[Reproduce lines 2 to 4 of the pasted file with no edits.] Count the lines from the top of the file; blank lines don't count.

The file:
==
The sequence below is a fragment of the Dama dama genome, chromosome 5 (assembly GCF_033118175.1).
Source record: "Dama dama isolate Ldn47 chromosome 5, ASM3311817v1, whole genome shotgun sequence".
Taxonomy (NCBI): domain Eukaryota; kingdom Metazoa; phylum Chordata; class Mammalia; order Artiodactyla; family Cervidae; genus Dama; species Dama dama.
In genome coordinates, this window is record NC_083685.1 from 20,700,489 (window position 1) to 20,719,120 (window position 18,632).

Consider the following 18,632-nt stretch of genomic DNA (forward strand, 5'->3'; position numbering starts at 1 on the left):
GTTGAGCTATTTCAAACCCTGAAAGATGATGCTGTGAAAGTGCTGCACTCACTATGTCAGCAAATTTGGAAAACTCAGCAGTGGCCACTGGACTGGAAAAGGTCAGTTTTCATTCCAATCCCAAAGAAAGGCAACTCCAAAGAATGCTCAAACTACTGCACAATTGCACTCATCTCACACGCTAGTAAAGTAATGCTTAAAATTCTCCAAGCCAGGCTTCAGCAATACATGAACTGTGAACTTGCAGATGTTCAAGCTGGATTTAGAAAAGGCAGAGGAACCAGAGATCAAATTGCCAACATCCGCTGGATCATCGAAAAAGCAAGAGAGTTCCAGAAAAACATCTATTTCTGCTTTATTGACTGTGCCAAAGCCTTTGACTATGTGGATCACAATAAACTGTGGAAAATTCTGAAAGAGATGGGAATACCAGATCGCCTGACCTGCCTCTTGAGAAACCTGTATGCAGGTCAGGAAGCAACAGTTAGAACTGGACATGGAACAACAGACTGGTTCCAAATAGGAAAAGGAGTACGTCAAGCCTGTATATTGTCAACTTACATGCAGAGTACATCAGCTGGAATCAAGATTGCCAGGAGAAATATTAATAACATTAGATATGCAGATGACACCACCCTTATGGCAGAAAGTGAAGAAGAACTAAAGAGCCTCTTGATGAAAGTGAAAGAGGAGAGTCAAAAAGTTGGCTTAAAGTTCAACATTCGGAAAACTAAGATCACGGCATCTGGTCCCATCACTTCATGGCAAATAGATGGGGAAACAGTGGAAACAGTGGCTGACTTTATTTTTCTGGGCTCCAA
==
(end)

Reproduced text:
Source record: "Dama dama isolate Ldn47 chromosome 5, ASM3311817v1, whole genome shotgun sequence".
Taxonomy (NCBI): domain Eukaryota; kingdom Metazoa; phylum Chordata; class Mammalia; order Artiodactyla; family Cervidae; genus Dama; species Dama dama.
In genome coordinates, this window is record NC_083685.1 from 20,700,489 (window position 1) to 20,719,120 (window position 18,632).